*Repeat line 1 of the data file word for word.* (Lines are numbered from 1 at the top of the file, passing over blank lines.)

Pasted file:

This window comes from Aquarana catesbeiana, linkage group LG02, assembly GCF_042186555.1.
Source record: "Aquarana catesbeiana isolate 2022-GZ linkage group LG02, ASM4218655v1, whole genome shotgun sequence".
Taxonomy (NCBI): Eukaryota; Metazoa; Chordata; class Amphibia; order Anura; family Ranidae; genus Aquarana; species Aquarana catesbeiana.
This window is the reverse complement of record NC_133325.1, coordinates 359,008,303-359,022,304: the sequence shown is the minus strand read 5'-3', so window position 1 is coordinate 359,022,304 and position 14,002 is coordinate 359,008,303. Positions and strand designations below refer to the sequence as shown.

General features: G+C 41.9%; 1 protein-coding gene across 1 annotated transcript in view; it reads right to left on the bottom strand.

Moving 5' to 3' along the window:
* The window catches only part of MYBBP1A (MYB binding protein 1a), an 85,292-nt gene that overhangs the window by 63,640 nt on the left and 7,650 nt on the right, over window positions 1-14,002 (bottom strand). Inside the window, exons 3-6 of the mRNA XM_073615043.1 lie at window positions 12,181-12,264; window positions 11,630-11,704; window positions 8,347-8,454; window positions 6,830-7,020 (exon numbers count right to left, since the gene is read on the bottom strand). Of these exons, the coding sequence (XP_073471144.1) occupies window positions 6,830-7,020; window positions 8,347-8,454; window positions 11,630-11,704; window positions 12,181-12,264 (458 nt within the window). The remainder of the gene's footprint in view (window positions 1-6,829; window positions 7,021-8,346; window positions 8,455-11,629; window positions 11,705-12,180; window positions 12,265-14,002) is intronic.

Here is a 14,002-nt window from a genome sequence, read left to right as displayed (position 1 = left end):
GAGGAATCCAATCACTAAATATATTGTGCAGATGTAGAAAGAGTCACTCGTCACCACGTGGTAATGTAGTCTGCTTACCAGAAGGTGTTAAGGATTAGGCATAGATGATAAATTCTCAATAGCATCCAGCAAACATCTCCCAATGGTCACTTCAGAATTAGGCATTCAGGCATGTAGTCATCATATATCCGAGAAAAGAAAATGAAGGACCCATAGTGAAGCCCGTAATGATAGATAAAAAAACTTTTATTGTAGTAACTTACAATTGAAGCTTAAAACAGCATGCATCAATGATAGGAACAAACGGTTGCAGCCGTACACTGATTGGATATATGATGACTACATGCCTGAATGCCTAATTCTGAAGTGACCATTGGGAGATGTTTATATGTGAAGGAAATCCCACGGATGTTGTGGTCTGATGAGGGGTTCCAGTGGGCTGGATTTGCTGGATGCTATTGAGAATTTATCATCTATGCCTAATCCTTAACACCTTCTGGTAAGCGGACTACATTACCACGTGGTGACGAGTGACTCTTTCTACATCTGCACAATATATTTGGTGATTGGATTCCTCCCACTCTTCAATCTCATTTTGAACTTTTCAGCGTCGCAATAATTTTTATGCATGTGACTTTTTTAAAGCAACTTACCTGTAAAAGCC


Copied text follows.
This window comes from Aquarana catesbeiana, linkage group LG02, assembly GCF_042186555.1.